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than that involved -- there were at least four white guys involved. jeremy mylan, right right, leslie mile i'm, the guy who kind of ran that plantation, which is also where emmett till was beaten and killed which was -- william bradford he we's piece i long believed was true. i now believe almost everything in that piece of was a lie. is kind of been guarded regarded for so many years as gospel, and it's obvious the ally, i realize now, almost everything in it, in detail and it. because we know, we can prove otherwise. i mean facts, not just conjecture, so fast forward. caroline bryant was quoted in tim tyson's book as admitting that she light, basically when she testified.
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something along those lines. we can't it in some way. this is where it gets crazy. caroline bryant's family says that's not true. and actually tim tyson doesn't have it on tape. so it just becomes a matter of debate that way. i guess to back up a little bit in time, in 2007, when the fbi investigated this at the end, okay in? the 2000s, in 2007, it was presented to a grand majority, a majority black grand jury in mississippi. they voted against indicting caroline bryant. they had a number of choices. one was murder, one was manslaughter, and i think there were some other possibilities. they declined to indict her, they declined to indict henry the nuggets, who was also identified as being involved in the killings.
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there were three black men in allegedly involved as well but, let's be honest, they weren't involved voluntarily. i mean, you know, this was not a situation back in those times when it was voluntary. so the question is what evidence is there against caroline bryant. they decided, the grand jury back at that time decided there wasn't enough evidence. and i know the fbi has been investigating the very thing i talked about earlier, about tyson's book, which she said it, whether she didn't say it, all these kinds of things. so it becomes a legal question, those, the law people would know better about than me. but it's a question becomes is there enough evidence to prosecute her? in hindsight, this is easy to say. in hindsight much would have happened is the feds should prosecuted her for lying to the fbi because she told the fbi the exact same story that she testified to in 55. and that would have been the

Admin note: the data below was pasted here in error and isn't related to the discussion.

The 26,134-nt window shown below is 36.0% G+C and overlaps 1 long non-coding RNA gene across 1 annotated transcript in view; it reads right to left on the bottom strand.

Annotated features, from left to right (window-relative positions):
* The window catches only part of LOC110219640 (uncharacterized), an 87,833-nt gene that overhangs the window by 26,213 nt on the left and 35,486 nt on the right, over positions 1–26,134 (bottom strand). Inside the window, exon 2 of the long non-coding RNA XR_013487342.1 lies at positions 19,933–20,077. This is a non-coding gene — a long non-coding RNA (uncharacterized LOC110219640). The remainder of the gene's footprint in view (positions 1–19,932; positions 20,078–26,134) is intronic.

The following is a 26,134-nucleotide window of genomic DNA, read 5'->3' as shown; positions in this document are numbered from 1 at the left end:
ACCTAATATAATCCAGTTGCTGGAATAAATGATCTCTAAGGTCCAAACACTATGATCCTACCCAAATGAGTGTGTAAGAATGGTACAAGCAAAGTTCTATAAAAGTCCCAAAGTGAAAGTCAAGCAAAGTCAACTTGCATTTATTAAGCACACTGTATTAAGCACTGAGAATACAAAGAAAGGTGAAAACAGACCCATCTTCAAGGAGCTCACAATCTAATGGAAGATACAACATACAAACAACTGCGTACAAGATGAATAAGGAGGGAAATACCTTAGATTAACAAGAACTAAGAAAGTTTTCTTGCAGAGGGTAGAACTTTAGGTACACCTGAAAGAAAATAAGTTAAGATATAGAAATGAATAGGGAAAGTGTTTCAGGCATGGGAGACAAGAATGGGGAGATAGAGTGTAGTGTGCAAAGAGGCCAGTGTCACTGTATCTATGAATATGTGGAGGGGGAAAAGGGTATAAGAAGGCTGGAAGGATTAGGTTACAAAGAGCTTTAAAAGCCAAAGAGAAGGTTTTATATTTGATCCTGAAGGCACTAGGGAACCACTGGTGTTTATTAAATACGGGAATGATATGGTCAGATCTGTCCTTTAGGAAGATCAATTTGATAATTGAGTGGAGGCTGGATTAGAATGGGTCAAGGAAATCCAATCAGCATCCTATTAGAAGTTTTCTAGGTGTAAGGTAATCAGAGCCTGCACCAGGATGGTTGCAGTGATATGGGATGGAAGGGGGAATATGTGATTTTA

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easier road to take. that unfortunately didn't happen and i'm afraid nothing is going to happen to her. so at least nothing that i've heard so far you, know, suggests that. should she be prosecuted is a great question. and it's a matter of evidence and improving that and we'll see what the feds do but if i'm giving you my guess i don't think they're going to do anything more than they did back in 2007. >> well, jerry mitchell, thank you again for sharing your incredible -- [applause] thank you for sharing your incredible and transformative storytelling with us, and for reminding us to live fearlessly, not only in our journalism work but also in our lives. and i'd also like to give a special thanks to everyone who helped put this together from the event planning to the folks who are running the lights and taking care of this facility,
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and all the work that has been gone on to this. but before you depart, i want to introduce gordon andrew fletcher, who is the president of the american university black alumni association, which along with the ir w and the sec, the school of communication, is the sponsor of our program tonight. mr. fletcher is a two-time alumnus of the au school of public affairs, but with the bachelor of arts and a much better degree. he also holds a law degree from follow florida a&m university, a historically black college, and gordon is a grants manager at the u.s. department of commerce and services community in washington as a representative for anc five eight eight zero eight, in addition to his service to the university. thank you gordon, for being with us, and now he's going to leave us with a few words. >> yes. thank you so much for that introduction, and again, good
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evening everyone. my name is gordon andrew fletcher. excuse, me i'm a little under the weather, so please bear with me a little bit. on behalf of the american university, my alumni black alumni association, we would like to thank you all for coming out tonight and definitely want to give a special thank you to mr. jerry mitchell. we very much appreciate your chair trail blazing work around civil rights and for all people, not just for any one person, but for all people. and american university, we stand firmly upon the institution's commitment to diversity, inclusion and mutual respect. as the chair of the black alumni association i must say that we are very pleased to cosponsor this event tonight with the investigative reporting workshop and school of communication. the aa's mission is to provide alumni and black students with networking and professional development as well as to uplift the ebony [inaudible]
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and while positively impacting the comptroller of american university. for more information on how to get universe involved, please pick up a postcard at the reception or talk with [inaudible] . i'm proud to be an avid eagle and applaud all our almond eye and groups [inaudible] for the commitment to eu by enhancing the experience of current students with great events such as the one tonight. we invite ought to join us outside the theory outside the theater in the fire for the reception. and there again, thank you very much. >> [applause]
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>> next on american history tv, "assignment washington - the correspondent marino de medici". this 1977 u.s. information agency film profiles an italian newspaper journalist as he goes about his day-to-day duties in washington, and covers the 1976 presidential contest between president gerald ford and challenger jimmy carter. ♪ ♪ ♪ ♪ ♪ ♪